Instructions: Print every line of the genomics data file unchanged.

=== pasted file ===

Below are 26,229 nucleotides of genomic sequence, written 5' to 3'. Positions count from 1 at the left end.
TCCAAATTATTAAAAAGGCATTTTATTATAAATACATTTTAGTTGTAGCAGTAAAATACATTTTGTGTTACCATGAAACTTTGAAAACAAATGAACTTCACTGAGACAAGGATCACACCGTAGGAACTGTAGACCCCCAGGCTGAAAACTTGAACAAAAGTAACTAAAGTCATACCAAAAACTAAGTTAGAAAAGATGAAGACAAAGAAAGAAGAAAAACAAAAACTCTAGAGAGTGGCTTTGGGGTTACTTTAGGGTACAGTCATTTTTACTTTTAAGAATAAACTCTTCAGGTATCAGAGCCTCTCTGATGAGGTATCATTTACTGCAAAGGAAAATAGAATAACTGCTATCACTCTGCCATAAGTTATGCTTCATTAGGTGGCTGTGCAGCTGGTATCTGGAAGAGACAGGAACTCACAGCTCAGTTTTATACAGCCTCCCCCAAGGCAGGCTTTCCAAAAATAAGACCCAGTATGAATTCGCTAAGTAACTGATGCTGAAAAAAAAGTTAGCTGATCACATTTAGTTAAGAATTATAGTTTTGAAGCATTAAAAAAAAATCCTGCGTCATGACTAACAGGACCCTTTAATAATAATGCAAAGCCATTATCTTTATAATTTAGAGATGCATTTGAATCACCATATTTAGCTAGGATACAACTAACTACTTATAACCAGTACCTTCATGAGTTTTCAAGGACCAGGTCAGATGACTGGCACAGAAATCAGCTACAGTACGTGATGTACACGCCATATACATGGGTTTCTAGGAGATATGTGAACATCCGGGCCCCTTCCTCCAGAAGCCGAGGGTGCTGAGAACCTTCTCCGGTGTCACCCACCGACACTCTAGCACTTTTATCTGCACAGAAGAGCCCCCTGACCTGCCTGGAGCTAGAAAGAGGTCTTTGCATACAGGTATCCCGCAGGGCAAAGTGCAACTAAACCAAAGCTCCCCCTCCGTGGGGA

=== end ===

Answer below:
Below are 26,229 nucleotides of genomic sequence, written 5' to 3'. Positions count from 1 at the left end.
TCCAAATTATTAAAAAGGCATTTTATTATAAATACATTTTAGTTGTAGCAGTAAAATACATTTTGTGTTACCATGAAACTTTGAAAACAAATGAACTTCACTGAGACAAGGATCACACCGTAGGAACTGTAGACCCCCAGGCTGAAAACTTGAACAAAAGTAACTAAAGTCATACCAAAAACTAAGTTAGAAAAGATGAAGACAAAGAAAGAAGAAAAACAAAAACTCTAGAGAGTGGCTTTGGGGTTACTTTAGGGTACAGTCATTTTTACTTTTAAGAATAAACTCTTCAGGTATCAGAGCCTCTCTGATGAGGTATCATTTACTGCAAAGGAAAATAGAATAACTGCTATCACTCTGCCATAAGTTATGCTTCATTAGGTGGCTGTGCAGCTGGTATCTGGAAGAGACAGGAACTCACAGCTCAGTTTTATACAGCCTCCCCCAAGGCAGGCTTTCCAAAAATAAGACCCAGTATGAATTCGCTAAGTAACTGATGCTGAAAAAAAAGTTAGCTGATCACATTTAGTTAAGAATTATAGTTTTGAAGCATTAAAAAAAAATCCTGCGTCATGACTAACAGGACCCTTTAATAATAATGCAAAGCCATTATCTTTATAATTTAGAGATGCATTTGAATCACCATATTTAGCTAGGATACAACTAACTACTTATAACCAGTACCTTCATGAGTTTTCAAGGACCAGGTCAGATGACTGGCACAGAAATCAGCTACAGTACGTGATGTACACGCCATATACATGGGTTTCTAGGAGATATGTGAACATCCGGGCCCCTTCCTCCAGAAGCCGAGGGTGCTGAGAACCTTCTCCGGTGTCACCCACCGACACTCTAGCACTTTTATCTGCACAGAAGAGCCCCCTGACCTGCCTGGAGCTAGAAAGAGGTCTTTGCATACAGGTATCCCGCAGGGCAAAGTGCAACTAAACCAAAGCTCCCCCTCCGTGGGGA